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Technology Civil War? South's Tech Sector Thrives

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A growing tech startup scene in the South threatens to unseat the traditional tech meccas of Boston, New York and San Francisco. Meet the next generation of entrepreneurs behind three Atlanta-based companies who come at tech from a very different perspective.

“Atlanta and the South in general is very different culturally -- especially for the tech industry,” GuildQuality founder and CEO Geoff Graham told FoxNews.com.

His company has provided customer satisfaction surveying for the construction and real estate industries since 2002, and he readily admits that the venture capital funding available in Silicon Valley and New York just isn't there in Georgia.

Graham sees that as a blessing.

“We build businesses here using the money customers paid us to serve them,” he said. “Instead of being funded by venture capitals we're funded by the checks we [cut] ourselves, the money we borrow from friends and family.”

From telecom to Internet security to digital media, Georgia plays a bigger role in technology than most Americans know. Atlanta in particular is a tech mecca, a place where companies launch with starkly different ideologies than their Northern competition.

Atlanta’s technology community numbers more than 13,000 companies, according to the Metro Atlanta Chamber of Commerce, employing tens of thousands of Georgians. That stretches from startups to big businesses like AT&T, IBM, Siemens, Cisco and more.

The absence of the get-rich-quick venture capital mentality has created a very different culture, born both from necessity and a Southern sense of prudence.

“In places like Silicon Valley, the culture is one of 'I’m going to see how fast to get something to happen and I need it to be widely successful in seconds,'” Graham said. Things are different down South, where “you have a culture of commitment among founders that are going to see their businesses through to being successful."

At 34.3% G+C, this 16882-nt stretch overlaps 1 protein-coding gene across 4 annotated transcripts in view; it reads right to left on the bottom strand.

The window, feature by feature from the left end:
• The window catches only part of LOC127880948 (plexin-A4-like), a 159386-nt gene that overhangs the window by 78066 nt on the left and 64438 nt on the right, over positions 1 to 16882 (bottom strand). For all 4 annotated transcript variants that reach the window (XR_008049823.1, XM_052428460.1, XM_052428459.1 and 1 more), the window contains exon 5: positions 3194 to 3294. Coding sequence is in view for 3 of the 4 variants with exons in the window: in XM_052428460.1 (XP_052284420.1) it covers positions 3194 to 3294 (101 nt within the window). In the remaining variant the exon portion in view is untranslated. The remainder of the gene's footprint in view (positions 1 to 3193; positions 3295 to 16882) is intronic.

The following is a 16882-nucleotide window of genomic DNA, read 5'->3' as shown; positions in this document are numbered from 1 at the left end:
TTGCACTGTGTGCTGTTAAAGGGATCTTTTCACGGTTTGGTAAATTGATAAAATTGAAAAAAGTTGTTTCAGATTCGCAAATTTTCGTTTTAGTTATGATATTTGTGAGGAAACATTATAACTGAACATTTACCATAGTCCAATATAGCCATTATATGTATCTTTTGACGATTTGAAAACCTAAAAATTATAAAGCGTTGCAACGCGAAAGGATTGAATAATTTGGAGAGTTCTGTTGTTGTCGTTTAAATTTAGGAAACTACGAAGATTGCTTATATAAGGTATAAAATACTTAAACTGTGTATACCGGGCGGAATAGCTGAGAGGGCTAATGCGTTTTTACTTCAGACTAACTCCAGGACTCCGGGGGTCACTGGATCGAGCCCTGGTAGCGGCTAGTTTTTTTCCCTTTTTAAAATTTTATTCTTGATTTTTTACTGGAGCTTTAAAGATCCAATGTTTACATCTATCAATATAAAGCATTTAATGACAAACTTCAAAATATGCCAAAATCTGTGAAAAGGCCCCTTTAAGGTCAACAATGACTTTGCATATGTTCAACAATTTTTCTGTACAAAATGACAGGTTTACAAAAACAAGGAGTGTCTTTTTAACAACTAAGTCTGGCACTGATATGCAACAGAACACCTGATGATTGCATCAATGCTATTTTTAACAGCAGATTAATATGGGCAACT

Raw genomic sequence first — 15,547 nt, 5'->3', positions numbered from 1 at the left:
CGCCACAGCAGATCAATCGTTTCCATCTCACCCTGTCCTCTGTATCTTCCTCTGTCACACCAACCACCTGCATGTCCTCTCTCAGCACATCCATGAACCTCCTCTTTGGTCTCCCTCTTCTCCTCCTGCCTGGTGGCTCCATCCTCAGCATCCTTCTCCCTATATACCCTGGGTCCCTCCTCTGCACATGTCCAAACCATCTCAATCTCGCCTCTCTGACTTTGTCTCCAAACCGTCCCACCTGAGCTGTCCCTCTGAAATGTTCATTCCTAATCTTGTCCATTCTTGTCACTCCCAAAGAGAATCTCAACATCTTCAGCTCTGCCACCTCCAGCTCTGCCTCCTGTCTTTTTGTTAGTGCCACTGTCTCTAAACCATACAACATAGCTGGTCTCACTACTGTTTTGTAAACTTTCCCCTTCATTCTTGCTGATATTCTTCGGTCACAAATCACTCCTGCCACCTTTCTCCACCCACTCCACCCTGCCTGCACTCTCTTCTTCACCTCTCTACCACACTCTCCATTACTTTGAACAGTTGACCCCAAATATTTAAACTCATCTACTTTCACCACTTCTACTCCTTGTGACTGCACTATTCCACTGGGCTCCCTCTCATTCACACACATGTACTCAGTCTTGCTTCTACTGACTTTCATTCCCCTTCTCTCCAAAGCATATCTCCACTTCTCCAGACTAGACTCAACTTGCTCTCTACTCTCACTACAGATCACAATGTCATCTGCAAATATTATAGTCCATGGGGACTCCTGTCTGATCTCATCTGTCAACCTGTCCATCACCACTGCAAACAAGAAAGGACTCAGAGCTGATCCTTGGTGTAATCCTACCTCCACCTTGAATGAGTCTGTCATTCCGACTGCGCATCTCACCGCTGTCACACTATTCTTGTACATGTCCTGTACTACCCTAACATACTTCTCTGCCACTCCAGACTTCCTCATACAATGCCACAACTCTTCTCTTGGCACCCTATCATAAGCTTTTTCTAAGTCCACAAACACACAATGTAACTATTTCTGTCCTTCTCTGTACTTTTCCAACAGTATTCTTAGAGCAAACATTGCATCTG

Patrick Clements, CEO of Atlanta-based application development firm bigWebApps, told FoxNews.com that mentality leads to more stable companies.

“BigWebApps has been around almost 11 years and I'd venture to say that if we took capital early we probably wouldn’t be in business today,” Clements said.

His business has grown since he co-founded it 10 years ago, and it now serves more than 200 clients with 100,000 users in 43 states and nine countries.

“In Atlanta, entrepreneurs don’t start off with an all-or-nothing crusade to be the dominant player,” he continued. “We set out with the objective of starting a great business with a strong value for the people who pay for our services.”

Southern businesses look to build companies that provide their employees with healthy lifestyles, something they say stands in stark contrast to Silicon Valley's mentality.

“Silicon Valley has more of a culture of working 24/7, where Atlanta is a little more laid back," Pardot CEO David Cummings told FoxNews.com. His five-year-old firm provides on-demand Web marketing automation products that integrate with popular sites, such as Salesforce.com and SugarCRM.

"We are still very successful while keeping a good balance between life and work,” he said.

Both Cummings and Graham commented on the emphasis Southern companies place on family life.

“If you follow our tech entrepreneurs on Twitter, the first thing you are going to see in their bios is not the business they run but something about their family or who they are,” Graham said. “I still try to be home at six to have dinner with my family.”

Cummings doesn’t see Atlanta as a competitor to Silicon Valley but rather as a different but equally fruitful option for people who want to break into the tech scene.

“Silicon Valley is great if you want to work 24/7 and change jobs every 18 months,” he said. “I see Atlanta for someone who wants to have a better work life balance.”

Cummings noted that his two most recent hires were people from the Northeast looking for lower cost of living and a warmer climate.

“There isn’t so much of the jungle lifestyle here,” he said. “If Silicon Valley isn’t for you, Atlanta still provides the infrastructure.”